Taps reverberated from the corner of Blue Mist Road and Night Fall Street in the Winterset Addition of the Waynedale community at 3 p.m. May 31.
Vince LaBarbera played it perfectly from his front yard by his American flag as neighbors gathered to listen.
LaBarbera, a charter member of the Fort Wayne Area Community Band for the past 41 years, accepted the challenge made on television news shows to play the famed military “lights out” piece in the Taps Across America movement. He did the same thing last year, but few actually heard his performance because a neighbor was mowing his lawn.
This year the dozen or so people were treated to a full version without interruption.
The Fort Wayne native began playing trumpet in grade school, advanced to the junior band and ended his four-year music career in the Central Catholic High School marching and concert bands as principal trumpeter his senior year. From there he went on to four years in the University of Notre Dame's marching, concert, varsity and dance bands.
LaBarbera was happy to hear in early May that the Community Band would start rehearsing again after a 14-month furlough because of COVID-19.
“I remember clearly the band's directors announcing at our last rehearsal way back on March 10, 2020, that we would be taking some time off due to the coronavirus pandemic,” LaBarbera said. “I looked around at the more than 90 musicians seated in the Purdue Fort Wayne rehearsal hall and thought to myself, 'I'm not going to see these people for a very long time.'
“So, the word that we'd be playing again was great news! Even better. We would be preparing for three concerts, the annual Three Rivers Festival fireworks July 17 on Freimann Square and two performances at Foellinger Theatre on July 13 and Aug. 10.
“And even though we'd be practicing on the third floor of Parking Garage No. 3 at PFW, I was eager to get back to playing every Tuesday night with what I refer to as the best kept secret in Fort Wayne. We had 76 musicians at the first rehearsal May 18 and excitement among the members was high.”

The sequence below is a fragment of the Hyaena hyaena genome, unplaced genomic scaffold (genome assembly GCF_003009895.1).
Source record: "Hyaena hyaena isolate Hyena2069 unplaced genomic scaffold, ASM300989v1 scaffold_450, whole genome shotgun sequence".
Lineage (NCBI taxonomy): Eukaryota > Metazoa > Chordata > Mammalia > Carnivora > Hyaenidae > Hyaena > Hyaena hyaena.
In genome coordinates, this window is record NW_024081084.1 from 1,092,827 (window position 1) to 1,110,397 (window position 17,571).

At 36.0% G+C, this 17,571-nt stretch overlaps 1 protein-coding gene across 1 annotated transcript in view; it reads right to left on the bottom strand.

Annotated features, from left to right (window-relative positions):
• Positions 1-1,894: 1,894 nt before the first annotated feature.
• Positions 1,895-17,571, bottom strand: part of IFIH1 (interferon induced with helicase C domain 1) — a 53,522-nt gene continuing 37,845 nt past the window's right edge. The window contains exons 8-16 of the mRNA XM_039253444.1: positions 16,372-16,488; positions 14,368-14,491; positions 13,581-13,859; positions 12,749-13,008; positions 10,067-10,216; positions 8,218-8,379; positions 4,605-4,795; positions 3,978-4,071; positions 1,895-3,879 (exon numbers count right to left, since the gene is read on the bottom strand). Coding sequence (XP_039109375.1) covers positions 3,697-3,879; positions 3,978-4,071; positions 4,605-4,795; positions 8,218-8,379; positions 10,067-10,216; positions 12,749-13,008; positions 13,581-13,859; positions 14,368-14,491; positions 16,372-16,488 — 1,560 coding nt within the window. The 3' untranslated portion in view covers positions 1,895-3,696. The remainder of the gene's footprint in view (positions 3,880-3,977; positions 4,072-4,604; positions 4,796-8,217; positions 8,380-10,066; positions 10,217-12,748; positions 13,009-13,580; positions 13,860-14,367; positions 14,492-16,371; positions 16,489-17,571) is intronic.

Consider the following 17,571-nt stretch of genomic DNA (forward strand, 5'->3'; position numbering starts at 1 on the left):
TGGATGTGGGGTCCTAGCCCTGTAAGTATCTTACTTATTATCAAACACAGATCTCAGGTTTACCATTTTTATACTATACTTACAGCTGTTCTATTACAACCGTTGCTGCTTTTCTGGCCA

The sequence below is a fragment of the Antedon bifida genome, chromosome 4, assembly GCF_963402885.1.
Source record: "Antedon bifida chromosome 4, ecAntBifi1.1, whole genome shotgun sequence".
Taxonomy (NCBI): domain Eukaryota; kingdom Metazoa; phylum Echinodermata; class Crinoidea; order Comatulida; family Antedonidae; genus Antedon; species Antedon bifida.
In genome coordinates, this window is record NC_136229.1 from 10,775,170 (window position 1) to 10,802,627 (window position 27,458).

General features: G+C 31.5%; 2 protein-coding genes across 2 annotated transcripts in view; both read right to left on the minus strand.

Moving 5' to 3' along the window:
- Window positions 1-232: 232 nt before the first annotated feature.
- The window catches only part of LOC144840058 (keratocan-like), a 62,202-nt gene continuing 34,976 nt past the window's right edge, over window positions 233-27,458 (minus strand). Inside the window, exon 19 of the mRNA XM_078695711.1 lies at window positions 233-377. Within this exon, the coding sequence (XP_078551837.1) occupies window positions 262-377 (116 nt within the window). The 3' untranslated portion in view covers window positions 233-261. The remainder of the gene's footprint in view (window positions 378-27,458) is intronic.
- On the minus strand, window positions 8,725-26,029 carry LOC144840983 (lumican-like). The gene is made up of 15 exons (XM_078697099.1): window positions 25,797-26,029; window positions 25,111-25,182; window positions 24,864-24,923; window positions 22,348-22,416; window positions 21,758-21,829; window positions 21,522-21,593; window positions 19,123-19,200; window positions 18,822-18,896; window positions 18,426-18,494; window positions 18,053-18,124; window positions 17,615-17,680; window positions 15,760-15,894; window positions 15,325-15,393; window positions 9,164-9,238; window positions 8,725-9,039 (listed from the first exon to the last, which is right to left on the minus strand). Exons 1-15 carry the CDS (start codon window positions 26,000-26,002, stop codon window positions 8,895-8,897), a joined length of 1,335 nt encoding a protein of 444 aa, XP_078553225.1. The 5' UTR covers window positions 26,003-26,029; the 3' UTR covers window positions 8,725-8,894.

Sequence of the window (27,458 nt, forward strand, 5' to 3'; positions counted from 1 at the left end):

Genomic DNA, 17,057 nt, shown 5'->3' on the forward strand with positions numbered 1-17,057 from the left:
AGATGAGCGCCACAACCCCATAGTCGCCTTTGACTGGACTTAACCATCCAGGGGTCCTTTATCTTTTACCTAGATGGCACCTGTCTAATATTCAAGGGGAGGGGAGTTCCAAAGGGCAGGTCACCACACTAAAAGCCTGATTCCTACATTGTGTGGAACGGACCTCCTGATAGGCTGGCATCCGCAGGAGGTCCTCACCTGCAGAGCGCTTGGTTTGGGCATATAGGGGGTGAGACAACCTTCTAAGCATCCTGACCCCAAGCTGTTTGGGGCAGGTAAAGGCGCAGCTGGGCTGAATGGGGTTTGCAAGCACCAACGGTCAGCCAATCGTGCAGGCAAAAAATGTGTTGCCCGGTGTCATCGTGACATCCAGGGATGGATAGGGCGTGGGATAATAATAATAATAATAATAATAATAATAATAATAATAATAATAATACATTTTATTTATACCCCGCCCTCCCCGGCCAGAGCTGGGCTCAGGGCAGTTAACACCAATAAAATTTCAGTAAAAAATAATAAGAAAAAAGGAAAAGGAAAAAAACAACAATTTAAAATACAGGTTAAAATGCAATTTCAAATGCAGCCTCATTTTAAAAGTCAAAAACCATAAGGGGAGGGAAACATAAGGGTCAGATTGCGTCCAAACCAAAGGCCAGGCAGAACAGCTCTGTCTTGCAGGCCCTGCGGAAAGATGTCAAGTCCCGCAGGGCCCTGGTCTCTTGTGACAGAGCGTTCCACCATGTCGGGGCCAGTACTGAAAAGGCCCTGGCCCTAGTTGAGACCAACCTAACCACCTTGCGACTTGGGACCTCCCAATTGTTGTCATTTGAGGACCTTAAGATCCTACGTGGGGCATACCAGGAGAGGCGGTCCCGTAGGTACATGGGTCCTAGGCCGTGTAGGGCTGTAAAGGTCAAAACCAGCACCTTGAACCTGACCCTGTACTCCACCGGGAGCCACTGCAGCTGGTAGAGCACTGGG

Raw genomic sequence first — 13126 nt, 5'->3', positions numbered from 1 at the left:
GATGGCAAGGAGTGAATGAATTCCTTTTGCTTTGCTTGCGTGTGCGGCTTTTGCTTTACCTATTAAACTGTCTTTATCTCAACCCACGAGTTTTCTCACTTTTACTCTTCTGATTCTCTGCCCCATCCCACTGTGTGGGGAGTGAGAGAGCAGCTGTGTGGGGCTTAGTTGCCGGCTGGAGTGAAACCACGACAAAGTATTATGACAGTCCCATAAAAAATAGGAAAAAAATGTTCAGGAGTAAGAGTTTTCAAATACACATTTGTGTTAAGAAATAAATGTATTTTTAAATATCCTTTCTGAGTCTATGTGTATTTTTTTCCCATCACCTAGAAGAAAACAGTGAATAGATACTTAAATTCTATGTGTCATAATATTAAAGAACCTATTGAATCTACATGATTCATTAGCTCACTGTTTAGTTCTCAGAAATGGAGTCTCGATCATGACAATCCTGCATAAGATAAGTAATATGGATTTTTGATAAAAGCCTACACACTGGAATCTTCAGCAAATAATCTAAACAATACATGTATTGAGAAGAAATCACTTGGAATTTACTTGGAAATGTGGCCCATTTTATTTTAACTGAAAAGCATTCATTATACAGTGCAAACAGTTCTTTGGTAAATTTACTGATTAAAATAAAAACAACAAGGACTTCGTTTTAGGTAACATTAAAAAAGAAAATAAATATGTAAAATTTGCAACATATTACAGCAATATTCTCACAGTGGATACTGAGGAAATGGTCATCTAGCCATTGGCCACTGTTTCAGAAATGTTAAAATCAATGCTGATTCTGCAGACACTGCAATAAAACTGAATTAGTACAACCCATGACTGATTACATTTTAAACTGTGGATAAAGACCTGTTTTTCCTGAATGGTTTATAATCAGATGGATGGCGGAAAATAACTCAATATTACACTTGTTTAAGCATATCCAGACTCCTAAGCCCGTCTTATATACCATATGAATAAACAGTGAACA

LaBarbera said the rehearsal was “different than our normal rehearsals over the past 41 years.” Instead of coming into a room with chairs and stands already set up, members had to bring their own chair and stand. In addition, everyone social distanced at least 3 feet apart and 6 feet between each row.
“The music bounced off the concrete ceiling, floor and support posts and made it difficult to distinguish all the parts, but overall it was pretty good,” he said. “Birds flew in and out during that hour-and-a-half but were not too distracting.”
LaBarbera said he got his horn out a few times during the band's furlough with the intent of practicing, “but playing scales and arpeggios just didn't cut it.”
He did practice taps, however, in order to play it on Memorial Day. Playing taps is not new for LaBarbera, who also belongs to Buglers Across America. In high school, he volunteered to play the haunting, distinctive melody for veterans' funerals.
“It was a great opportunity to get out of class for a couple hours,” he said. “Members of the American Legion would pick me up at school on the day of the funeral and take me to the Legion Hall to wait until time for the service. While the rifle squad had a couple of beers, I sat in the family room because I was underage and was served crackers and a soft drink. From then on, they called me Crackers.”